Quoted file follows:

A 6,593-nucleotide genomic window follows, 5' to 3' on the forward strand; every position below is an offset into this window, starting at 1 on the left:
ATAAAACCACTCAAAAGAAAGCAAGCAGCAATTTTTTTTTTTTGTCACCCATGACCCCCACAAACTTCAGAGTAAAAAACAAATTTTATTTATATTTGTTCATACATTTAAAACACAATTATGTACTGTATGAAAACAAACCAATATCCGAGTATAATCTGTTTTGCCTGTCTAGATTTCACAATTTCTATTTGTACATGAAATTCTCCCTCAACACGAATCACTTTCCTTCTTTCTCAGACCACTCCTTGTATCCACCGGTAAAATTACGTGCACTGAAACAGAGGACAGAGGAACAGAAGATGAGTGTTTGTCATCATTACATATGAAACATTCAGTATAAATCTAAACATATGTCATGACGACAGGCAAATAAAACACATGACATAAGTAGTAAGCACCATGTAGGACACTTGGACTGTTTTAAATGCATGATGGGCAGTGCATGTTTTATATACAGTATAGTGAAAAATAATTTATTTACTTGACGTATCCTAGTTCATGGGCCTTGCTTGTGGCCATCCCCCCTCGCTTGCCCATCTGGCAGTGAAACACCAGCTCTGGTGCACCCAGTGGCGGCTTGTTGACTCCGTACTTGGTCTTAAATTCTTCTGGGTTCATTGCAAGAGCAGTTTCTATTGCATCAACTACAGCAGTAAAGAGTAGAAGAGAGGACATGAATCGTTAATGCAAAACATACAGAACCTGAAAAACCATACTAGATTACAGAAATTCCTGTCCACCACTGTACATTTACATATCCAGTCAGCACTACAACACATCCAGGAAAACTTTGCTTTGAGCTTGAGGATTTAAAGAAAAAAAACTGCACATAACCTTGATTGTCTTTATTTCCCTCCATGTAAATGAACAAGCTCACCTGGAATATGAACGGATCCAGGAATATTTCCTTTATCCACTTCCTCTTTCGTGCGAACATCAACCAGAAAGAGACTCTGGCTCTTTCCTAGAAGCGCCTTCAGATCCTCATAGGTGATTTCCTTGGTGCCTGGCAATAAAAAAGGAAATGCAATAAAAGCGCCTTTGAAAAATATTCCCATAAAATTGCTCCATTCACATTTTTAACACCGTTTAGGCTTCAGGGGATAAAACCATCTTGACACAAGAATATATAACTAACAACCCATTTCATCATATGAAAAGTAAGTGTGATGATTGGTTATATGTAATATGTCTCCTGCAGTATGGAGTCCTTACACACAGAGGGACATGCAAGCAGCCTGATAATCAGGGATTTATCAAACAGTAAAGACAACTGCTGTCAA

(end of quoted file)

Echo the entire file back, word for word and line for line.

A 6,593-nucleotide genomic window follows, 5' to 3' on the forward strand; every position below is an offset into this window, starting at 1 on the left:
ATAAAACCACTCAAAAGAAAGCAAGCAGCAATTTTTTTTTTTTGTCACCCATGACCCCCACAAACTTCAGAGTAAAAAACAAATTTTATTTATATTTGTTCATACATTTAAAACACAATTATGTACTGTATGAAAACAAACCAATATCCGAGTATAATCTGTTTTGCCTGTCTAGATTTCACAATTTCTATTTGTACATGAAATTCTCCCTCAACACGAATCACTTTCCTTCTTTCTCAGACCACTCCTTGTATCCACCGGTAAAATTACGTGCACTGAAACAGAGGACAGAGGAACAGAAGATGAGTGTTTGTCATCATTACATATGAAACATTCAGTATAAATCTAAACATATGTCATGACGACAGGCAAATAAAACACATGACATAAGTAGTAAGCACCATGTAGGACACTTGGACTGTTTTAAATGCATGATGGGCAGTGCATGTTTTATATACAGTATAGTGAAAAATAATTTATTTACTTGACGTATCCTAGTTCATGGGCCTTGCTTGTGGCCATCCCCCCTCGCTTGCCCATCTGGCAGTGAAACACCAGCTCTGGTGCACCCAGTGGCGGCTTGTTGACTCCGTACTTGGTCTTAAATTCTTCTGGGTTCATTGCAAGAGCAGTTTCTATTGCATCAACTACAGCAGTAAAGAGTAGAAGAGAGGACATGAATCGTTAATGCAAAACATACAGAACCTGAAAAACCATACTAGATTACAGAAATTCCTGTCCACCACTGTACATTTACATATCCAGTCAGCACTACAACACATCCAGGAAAACTTTGCTTTGAGCTTGAGGATTTAAAGAAAAAAAACTGCACATAACCTTGATTGTCTTTATTTCCCTCCATGTAAATGAACAAGCTCACCTGGAATATGAACGGATCCAGGAATATTTCCTTTATCCACTTCCTCTTTCGTGCGAACATCAACCAGAAAGAGACTCTGGCTCTTTCCTAGAAGCGCCTTCAGATCCTCATAGGTGATTTCCTTGGTGCCTGGCAATAAAAAAGGAAATGCAATAAAAGCGCCTTTGAAAAATATTCCCATAAAATTGCTCCATTCACATTTTTAACACCGTTTAGGCTTCAGGGGATAAAACCATCTTGACACAAGAATATATAACTAACAACCCATTTCATCATATGAAAAGTAAGTGTGATGATTGGTTATATGTAATATGTCTCCTGCAGTATGGAGTCCTTACACACAGAGGGACATGCAAGCAGCCTGATAATCAGGGATTTATCAAACAGTAAAGACAACTGCTGTCAA